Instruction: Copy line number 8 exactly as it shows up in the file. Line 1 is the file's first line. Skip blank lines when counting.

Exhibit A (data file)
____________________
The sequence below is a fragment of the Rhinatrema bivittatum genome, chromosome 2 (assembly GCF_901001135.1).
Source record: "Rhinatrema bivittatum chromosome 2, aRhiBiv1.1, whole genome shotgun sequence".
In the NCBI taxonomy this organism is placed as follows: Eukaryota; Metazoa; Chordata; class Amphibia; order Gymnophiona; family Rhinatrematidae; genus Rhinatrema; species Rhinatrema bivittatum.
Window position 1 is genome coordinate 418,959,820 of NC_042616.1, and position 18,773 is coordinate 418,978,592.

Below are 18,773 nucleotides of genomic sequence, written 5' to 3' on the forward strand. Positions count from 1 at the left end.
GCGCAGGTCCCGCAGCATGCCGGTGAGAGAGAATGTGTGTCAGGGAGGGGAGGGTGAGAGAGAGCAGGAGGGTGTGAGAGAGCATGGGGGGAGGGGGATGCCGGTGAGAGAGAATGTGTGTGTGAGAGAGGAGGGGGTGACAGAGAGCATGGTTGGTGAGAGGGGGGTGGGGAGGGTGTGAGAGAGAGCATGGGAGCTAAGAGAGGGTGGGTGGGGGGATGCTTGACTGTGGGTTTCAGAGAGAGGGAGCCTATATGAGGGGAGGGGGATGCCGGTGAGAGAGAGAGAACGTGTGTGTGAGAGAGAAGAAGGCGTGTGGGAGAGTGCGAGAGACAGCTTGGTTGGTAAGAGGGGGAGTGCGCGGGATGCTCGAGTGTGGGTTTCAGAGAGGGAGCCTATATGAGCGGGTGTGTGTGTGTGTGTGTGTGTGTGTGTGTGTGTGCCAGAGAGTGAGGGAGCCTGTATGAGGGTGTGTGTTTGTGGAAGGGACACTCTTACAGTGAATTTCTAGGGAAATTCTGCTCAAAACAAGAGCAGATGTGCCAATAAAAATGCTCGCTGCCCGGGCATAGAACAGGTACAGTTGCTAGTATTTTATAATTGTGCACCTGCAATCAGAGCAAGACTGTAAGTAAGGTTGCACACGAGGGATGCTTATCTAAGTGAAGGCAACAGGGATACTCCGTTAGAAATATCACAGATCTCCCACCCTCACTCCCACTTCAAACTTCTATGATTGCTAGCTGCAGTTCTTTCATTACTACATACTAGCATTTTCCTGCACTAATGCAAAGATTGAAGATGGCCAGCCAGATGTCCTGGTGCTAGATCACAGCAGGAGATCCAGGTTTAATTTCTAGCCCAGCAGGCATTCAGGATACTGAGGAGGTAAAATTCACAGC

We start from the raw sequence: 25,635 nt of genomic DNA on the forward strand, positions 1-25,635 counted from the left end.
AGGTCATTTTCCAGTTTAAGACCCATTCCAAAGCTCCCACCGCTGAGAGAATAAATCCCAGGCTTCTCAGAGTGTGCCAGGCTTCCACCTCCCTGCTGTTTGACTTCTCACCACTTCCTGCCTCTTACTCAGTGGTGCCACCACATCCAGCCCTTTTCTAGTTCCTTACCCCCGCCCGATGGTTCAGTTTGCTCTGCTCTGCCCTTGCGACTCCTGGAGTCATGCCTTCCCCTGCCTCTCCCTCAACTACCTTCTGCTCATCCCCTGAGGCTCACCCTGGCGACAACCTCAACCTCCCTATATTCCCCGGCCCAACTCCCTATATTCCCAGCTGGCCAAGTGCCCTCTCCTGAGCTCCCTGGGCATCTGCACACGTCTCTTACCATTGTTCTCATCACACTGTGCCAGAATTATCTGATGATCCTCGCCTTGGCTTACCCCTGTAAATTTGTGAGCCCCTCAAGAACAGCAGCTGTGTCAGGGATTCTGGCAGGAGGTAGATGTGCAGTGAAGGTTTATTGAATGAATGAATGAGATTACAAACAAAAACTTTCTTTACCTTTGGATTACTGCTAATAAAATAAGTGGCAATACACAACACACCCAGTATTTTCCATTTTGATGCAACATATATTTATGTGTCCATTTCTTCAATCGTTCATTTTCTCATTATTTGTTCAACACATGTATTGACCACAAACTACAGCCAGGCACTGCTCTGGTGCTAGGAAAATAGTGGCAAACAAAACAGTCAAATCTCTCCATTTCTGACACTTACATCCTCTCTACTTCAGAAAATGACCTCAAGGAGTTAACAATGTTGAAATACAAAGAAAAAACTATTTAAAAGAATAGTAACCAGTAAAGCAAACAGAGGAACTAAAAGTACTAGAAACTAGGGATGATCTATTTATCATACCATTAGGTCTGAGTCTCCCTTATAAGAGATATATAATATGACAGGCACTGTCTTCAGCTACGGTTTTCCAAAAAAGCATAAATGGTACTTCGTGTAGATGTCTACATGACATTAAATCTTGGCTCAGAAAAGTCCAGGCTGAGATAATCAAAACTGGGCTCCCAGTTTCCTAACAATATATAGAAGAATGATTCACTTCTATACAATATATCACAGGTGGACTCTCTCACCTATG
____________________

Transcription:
AGGTCATTTTCCAGTTTAAGACCCATTCCAAAGCTCCCACCGCTGAGAGAATAAATCCCAGGCTTCTCAGAGTGTGCCAGGCTTCCACCTCCCTGCTGTTTGACTTCTCACCACTTCCTGCCTCTTACTCAGTGGTGCCACCACATCCAGCCCTTTTCTAGTTCCTTACCCCCGCCCGATGGTTCAGTTTGCTCTGCTCTGCCCTTGCGACTCCTGGAGTCATGCCTTCCCCTGCCTCTCCCTCAACTACCTTCTGCTCATCCCCTGAGGCTCACCCTGGCGACAACCTCAACCTCCCTATATTCCCCGGCCCAACTCCCTATATTCCCAGCTGGCCAAGTGCCCTCTCCTGAGCTCCCTGGGCATCTGCACACGTCTCTTACCATTGTTCTCATCACACTGTGCCAGAATTATCTGATGATCCTCGCCTTGGCTTACCCCTGTAAATTTGTGAGCCCCTCAAGAACAGCAGCTGTGTCAGGGATTCTGGCAGGAGGTAGATGTGCAGTGAAGGTTTATTGAATGAATGAATGAGATTACAAACAAAAACTTTCTTTACCTTTGGATTACTGCTAATAAAATAAGTGGCAATACACAACACACCCAGTATTTTCCATTTTGATGCAACATATATTTATGTGTCCATTTCTTCAATCGTTCATTTTCTCATTATTTGTTCAACACATGTATTGACCACAAACTACAGCCAGGCACTGCTCTGGTGCTAGGAAAATAGTGGCAAACAAAACAGTCAAATCTCTCCATTTCTGACACTTACATCCTCTCTACTTCAGAAAATGACCTCAAGGAGTTAACAATGTTGAAATACAAAGAAAAAACTATTTAAAAGAATAGTAACCAGTAAAGCAAACAGAGGAACTAAAAGTACTAGAAACTAGGGATGATCTATTTATCATACCATTAGGTCTGAGTCTCCCTTATAAGAGATATATAATATGACAGGCACTGTCTTCAGCTACGGTTTTCCAAAAAAGCATAAATGGTACTTCGTGTAGATGTCTACATGACATTAAATCTTGGCTCAGAAAAGTCCAGGCTGAGATAATCAAAACTGGGCTCCCAGTTTCCTAACAATATATAGAAGAATGATTCACTTCTATACAATATATCACAGGTGGACTCTCTCACCTATG